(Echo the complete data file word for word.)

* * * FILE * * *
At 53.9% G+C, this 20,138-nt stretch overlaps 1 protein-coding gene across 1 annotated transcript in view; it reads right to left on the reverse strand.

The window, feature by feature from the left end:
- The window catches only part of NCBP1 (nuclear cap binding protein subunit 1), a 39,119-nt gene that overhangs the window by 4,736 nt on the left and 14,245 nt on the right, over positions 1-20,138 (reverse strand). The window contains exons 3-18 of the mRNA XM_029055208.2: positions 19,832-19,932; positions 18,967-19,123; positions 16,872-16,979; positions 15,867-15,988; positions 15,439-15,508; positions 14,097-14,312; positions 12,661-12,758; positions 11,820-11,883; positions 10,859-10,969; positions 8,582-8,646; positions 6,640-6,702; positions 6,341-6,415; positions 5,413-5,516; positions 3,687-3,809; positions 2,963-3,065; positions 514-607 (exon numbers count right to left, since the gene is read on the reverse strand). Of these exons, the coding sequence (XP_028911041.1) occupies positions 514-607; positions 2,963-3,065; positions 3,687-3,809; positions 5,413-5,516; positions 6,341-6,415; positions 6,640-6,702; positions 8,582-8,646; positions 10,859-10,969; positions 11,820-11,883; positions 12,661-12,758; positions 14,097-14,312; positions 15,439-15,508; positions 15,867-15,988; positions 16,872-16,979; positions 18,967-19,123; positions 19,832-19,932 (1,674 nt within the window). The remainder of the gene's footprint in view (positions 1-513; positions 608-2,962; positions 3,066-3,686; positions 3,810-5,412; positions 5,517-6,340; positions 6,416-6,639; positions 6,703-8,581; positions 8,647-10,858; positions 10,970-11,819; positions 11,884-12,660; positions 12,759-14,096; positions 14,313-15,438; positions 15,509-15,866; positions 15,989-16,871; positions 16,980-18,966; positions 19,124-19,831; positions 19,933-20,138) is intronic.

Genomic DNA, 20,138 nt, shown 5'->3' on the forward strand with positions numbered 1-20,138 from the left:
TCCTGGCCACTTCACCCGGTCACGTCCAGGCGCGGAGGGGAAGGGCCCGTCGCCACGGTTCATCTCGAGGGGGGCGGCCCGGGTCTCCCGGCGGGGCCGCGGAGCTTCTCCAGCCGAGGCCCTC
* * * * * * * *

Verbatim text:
At 53.9% G+C, this 20,138-nt stretch overlaps 1 protein-coding gene across 1 annotated transcript in view; it reads right to left on the reverse strand.

The window, feature by feature from the left end:
- The window catches only part of NCBP1 (nuclear cap binding protein subunit 1), a 39,119-nt gene that overhangs the window by 4,736 nt on the left and 14,245 nt on the right, over positions 1-20,138 (reverse strand). The window contains exons 3-18 of the mRNA XM_029055208.2: positions 19,832-19,932; positions 18,967-19,123; positions 16,872-16,979; positions 15,867-15,988; positions 15,439-15,508; positions 14,097-14,312; positions 12,661-12,758; positions 11,820-11,883; positions 10,859-10,969; positions 8,582-8,646; positions 6,640-6,702; positions 6,341-6,415; positions 5,413-5,516; positions 3,687-3,809; positions 2,963-3,065; positions 514-607 (exon numbers count right to left, since the gene is read on the reverse strand). Of these exons, the coding sequence (XP_028911041.1) occupies positions 514-607; positions 2,963-3,065; positions 3,687-3,809; positions 5,413-5,516; positions 6,341-6,415; positions 6,640-6,702; positions 8,582-8,646; positions 10,859-10,969; positions 11,820-11,883; positions 12,661-12,758; positions 14,097-14,312; positions 15,439-15,508; positions 15,867-15,988; positions 16,872-16,979; positions 18,967-19,123; positions 19,832-19,932 (1,674 nt within the window). The remainder of the gene's footprint in view (positions 1-513; positions 608-2,962; positions 3,066-3,686; positions 3,810-5,412; positions 5,517-6,340; positions 6,416-6,639; positions 6,703-8,581; positions 8,647-10,858; positions 10,970-11,819; positions 11,884-12,660; positions 12,759-14,096; positions 14,313-15,438; positions 15,509-15,866; positions 15,989-16,871; positions 16,980-18,966; positions 19,124-19,831; positions 19,933-20,138) is intronic.

Genomic DNA, 20,138 nt, shown 5'->3' on the forward strand with positions numbered 1-20,138 from the left:
TCCTGGCCACTTCACCCGGTCACGTCCAGGCGCGGAGGGGAAGGGCCCGTCGCCACGGTTCATCTCGAGGGGGGCGGCCCGGGTCTCCCGGCGGGGCCGCGGAGCTTCTCCAGCCGAGGCCCTC